SAVANNAH, Ga. (WSAV) – Savannah Mayor Van Johnson said Tuesday that he remains concerned about an uptick in local COVID-19 cases as a new order from Gov. Brian Kemp takes effect, allowing restaurants and bars to serve more patrons inside their establishments.
“Yesterday, three new deaths were reported in the Coastal Health District, one in Glynn County, and two in Chatham County,” said Johnson. “This pandemic is not over. We have seen an upward trend in the daily average of new cases in most of our counties, so we want to make sure that people know.”
Johnson says Kemp’s latest change will likely bring more people to the Hostess City. The order allows restaurants to ramp up toward full capacity with no square footage limits per patron and no limits on the size of dining parties that can be seated.
Indeed on Tuesday, he said more tourists are already here.
“You walk outside City Hall, you see people all over the place,” said Johnson. “And that’s a good thing for Savannah, generally, except that we’re in a pandemic.”
News 3 talked to Jamie Hall from Virgina who was visiting Savannah with her family.
“A lot of stuff is not open up north so we actually chose this area because more stuff is open,” Hall said.
The governor’s order also allows more people (up to 50) to be inside a bar.
The City of Savannah has been allowing outdoor dining on sidewalks and in parking spaces in front of restaurants. Johnson said it was initially done to provide business owners with some help in retaining income and to allow social distancing at the same time.
He says now, the city will extend that option to businesses through Labor Day.
The mayor also says bars will be extended the option of that same type of outdoor seating “in their parking lots but based on neighborhood input.”
“Customers must always be seated in the outdoor space,” he added.”
Johnson said interested businesses must complete a permit application online and that they are also encouraging citizens to complete an online survey regarding the outdoor options for eating and drinking establishments.
The mayor says he is encouraging visitors to take precautions to help keep Savannah safe, which includes wearing a face covering when you “are close to someone else and social distancing.”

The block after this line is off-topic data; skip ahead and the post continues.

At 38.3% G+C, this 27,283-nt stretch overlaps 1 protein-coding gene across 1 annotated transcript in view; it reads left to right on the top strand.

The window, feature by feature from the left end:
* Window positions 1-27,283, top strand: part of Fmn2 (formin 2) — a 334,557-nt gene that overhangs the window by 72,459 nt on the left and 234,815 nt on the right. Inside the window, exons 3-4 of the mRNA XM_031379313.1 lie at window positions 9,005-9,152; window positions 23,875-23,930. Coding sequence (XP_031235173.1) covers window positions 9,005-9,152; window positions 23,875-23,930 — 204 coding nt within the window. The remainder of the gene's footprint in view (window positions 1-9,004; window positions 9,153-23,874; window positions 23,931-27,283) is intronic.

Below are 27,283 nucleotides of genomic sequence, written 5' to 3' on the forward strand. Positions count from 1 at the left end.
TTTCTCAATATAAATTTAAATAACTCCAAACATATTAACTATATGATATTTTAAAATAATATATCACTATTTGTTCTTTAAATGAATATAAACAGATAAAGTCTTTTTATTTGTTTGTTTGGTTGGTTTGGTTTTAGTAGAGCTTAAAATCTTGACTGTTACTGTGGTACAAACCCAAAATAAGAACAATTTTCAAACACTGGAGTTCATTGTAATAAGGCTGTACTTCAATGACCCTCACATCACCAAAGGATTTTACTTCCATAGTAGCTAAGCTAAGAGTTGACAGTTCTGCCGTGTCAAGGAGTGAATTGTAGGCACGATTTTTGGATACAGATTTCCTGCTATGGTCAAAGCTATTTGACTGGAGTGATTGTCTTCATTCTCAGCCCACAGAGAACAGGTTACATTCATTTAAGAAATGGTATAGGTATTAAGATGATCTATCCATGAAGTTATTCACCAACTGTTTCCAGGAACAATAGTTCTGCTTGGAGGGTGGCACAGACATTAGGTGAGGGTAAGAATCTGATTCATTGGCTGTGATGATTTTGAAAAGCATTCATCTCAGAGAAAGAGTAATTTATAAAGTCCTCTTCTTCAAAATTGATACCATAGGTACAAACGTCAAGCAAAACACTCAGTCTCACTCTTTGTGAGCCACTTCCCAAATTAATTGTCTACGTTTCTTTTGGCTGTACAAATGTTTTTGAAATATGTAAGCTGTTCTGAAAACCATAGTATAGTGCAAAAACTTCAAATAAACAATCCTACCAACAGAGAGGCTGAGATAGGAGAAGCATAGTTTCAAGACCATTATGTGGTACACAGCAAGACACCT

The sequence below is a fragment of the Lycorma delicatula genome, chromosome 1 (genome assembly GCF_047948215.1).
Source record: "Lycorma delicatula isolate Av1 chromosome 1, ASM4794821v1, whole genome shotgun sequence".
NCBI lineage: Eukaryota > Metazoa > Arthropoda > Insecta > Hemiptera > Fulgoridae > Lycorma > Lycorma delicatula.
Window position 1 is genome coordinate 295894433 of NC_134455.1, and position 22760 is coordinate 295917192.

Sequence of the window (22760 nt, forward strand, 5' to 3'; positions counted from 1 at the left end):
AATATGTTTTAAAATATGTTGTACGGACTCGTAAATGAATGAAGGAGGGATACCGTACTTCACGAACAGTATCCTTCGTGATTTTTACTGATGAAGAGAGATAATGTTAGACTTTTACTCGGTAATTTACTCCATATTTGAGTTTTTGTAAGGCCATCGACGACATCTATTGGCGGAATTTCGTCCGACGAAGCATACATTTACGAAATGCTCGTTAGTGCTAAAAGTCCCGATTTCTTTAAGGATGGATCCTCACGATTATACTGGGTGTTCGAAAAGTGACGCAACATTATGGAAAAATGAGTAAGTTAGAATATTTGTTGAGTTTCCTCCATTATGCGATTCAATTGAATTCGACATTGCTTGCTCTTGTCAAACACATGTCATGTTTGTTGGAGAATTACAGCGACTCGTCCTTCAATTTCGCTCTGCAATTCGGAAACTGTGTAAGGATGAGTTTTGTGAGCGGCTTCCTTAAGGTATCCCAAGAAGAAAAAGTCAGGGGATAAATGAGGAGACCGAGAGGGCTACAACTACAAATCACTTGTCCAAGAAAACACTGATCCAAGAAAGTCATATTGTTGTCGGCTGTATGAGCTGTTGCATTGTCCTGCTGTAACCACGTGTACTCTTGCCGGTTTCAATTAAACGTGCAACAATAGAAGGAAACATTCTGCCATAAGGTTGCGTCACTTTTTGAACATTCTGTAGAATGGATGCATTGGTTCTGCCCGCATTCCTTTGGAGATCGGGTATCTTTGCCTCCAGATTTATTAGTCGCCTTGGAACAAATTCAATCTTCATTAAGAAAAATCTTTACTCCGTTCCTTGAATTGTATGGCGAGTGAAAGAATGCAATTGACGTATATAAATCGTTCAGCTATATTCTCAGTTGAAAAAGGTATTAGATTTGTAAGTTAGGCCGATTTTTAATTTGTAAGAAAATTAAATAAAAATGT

In terms of the governor’s order Tuesday, Johnson said he would have preferred what he called a “more measured approach” but allowed Kemp is in charge. Johnson did tell reporters the city is monitoring the uptick in cases.
“I do not like the trajectory we are on,” he said, adding, “We will not hesitate to issue emergency orders if necessary to tame these increases.”
Johnson told WSAV that the city is exploring “legal” options in the face of the governor’s order just in case, but said he could not indicate at that time what any of those options might be.
More from the mayor
Johnson said that on Monday, he met with the Savannah Faith task force, and determined that places of worship will remain closed for the time being.
The mayor also said that the search for the next City Manager is ongoing. Interviews will begin in July.
He also addressed the officer-involved shooting in Atlanta that left Rayshard Brooks dead and sparked more protests and the burning down of a Wendy’s restaurant.
Johnson said he is “horrified” at the shooting and at the destruction of property in Atlanta. He said here in Savannah, the Police Use of Force task force will be announced in coming days. He said their work will begin within the next 90 to 100 days.
Mayor Johnson also addressed the recent vandalism of a statue of a Confederate general at Forsyth Park. He reminded the public that the defacing of a monument is a crime, and said that removing such statues is not up to local government.
The mayor said that we have an opportunity to tell our own stories, “to build monuments, to honor new heroes, to name new streets, and to tell the stories of our present and future, rather than just those of our past.”
He also officially announced the much talked about Savannah Disparity task force. He said he has asked former mayor Otis Johnson to lead the team. This task force will be moving forward and getting to work soon, Johnson said.
He also addressed the recent Supreme Court ruling that a federal law banning sex discrimination in the workplace now also applies to members of the LGBTQ community. He said he will soon be introducing the public to members of the LGBTQ task force, aimed at improving relationships with the LGBTQ community and the Savannah workplace.
“The City of Savannah values everyone, welcomes everyone,” Johnson said.
The mayor also gave an update on the Hotel/Motel Tax. If approved by state lawmakers, the proposed legislation would increase the tax rate for hotels, motels, and vacation rentals in the City of Savannah from 6% to 8%.
The tax money would be used to fund projects in the Canal District, waterfront improvements, Bay Street improvements and more.
“We want that money to be seen and felt in our neighborhoods,” Johnson said.
The mayor then addressed voting problems Chatham County faced last week, saying he hopes that by November, all issued are worked out.
“We will not engage in finger pointing, rock throwing, or under-the-bus throwing,” Johnson said.
He said the Savannah community deserves a fair and functioning voting system. Johnson said he has expressed his concerns to election officials. He also thanked poll workers and election personnel who worked on election day.
Johnson once again encouraged Savannahians to fill out their 2020 Census.
The mayor ended his prepared remarks with a shout out to the professionals who have been repairing city vehicles, sanitation vehicles, and police and fire vehicles. Johnson said that since January, crews have completes 1,125 preventative maintenance procedures and almost 2,600 repairs.
“Thank you for being the superheroes to our superheroes,” the mayor said.